An initial allocation of roughly 9,750 COVID-19 vaccine doses could be received in the Czech Republic on December 28, with initial priority given to health care workers.
According to the Czech Vaccinological Society, half doses should be delivered in Prague and the other half in Brno. To receive immunity, adults need to receive two doses.
Minister of Health Jan Blatný (ANO) said on Friday that the vaccination in the Czech Republic could begin in six-eight weeks.
“If everything goes as planned, the vaccination of about 5.5 million people, which is about 60-70 percent of the adult population, should be completed at the end of next summer,” the minister said.
The Pfizer/BioNTech vaccine, which was announced to be 90% effective at protecting people from coronavirus, needs to be stored at around -70C.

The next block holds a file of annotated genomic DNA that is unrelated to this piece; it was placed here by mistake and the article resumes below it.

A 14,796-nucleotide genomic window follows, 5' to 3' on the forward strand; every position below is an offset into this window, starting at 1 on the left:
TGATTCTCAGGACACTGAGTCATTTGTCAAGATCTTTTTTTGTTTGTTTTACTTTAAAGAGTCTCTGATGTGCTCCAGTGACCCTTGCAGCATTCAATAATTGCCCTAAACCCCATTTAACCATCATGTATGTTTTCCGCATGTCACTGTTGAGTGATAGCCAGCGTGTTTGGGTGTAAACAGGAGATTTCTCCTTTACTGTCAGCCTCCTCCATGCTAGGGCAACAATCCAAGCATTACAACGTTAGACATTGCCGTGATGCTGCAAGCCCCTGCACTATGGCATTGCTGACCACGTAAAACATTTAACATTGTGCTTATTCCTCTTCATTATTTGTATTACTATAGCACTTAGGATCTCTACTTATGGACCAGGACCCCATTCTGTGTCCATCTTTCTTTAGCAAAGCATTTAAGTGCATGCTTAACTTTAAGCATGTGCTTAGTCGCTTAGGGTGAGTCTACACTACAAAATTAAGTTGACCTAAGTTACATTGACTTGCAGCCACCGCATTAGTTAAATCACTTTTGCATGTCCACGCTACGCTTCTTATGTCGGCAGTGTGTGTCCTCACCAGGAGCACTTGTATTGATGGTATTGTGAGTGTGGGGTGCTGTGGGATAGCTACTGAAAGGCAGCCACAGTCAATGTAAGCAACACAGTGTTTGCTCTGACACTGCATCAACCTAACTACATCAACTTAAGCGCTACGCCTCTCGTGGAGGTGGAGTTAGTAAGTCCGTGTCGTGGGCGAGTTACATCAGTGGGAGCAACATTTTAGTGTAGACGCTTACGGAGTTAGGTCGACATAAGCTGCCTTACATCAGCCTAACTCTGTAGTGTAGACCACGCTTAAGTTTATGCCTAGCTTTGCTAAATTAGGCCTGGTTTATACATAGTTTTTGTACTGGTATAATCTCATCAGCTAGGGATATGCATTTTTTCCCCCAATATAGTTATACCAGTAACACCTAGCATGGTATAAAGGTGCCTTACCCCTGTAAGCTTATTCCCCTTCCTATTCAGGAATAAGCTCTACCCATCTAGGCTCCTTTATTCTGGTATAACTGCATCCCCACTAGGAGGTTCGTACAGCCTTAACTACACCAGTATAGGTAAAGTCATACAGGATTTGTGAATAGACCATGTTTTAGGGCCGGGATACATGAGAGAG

According to the government’s strategy, the vaccine should be delivered to one million people in the first quarter of 2021, to 2.62 million people in the second quarter, to 2.42 million people in the third quarter, and to 382,000 people in the last three months of next year.
Vaccination should be voluntary and fully covered by public health insurance.
People over 65 years old and younger patients with serious diseases should be the first group to be vaccinated. According to the latest statistics, there are over 2.13 million seniors in the Czech Republic, making up one-fifth of the country’s population.
Officially, no vaccine against the new type of coronavirus has yet been approved in the European Union.
On December 8th, the United Kingdom has become the first country in the world to administer the new Covid-19 vaccine developed jointly by the American drugmaker Pfizer and Germany’s BioNTech.
Britain has ordered 40 million doses of the vaccine, just enough for about a third of the population as two shots of the drug are needed per person to gain immunity.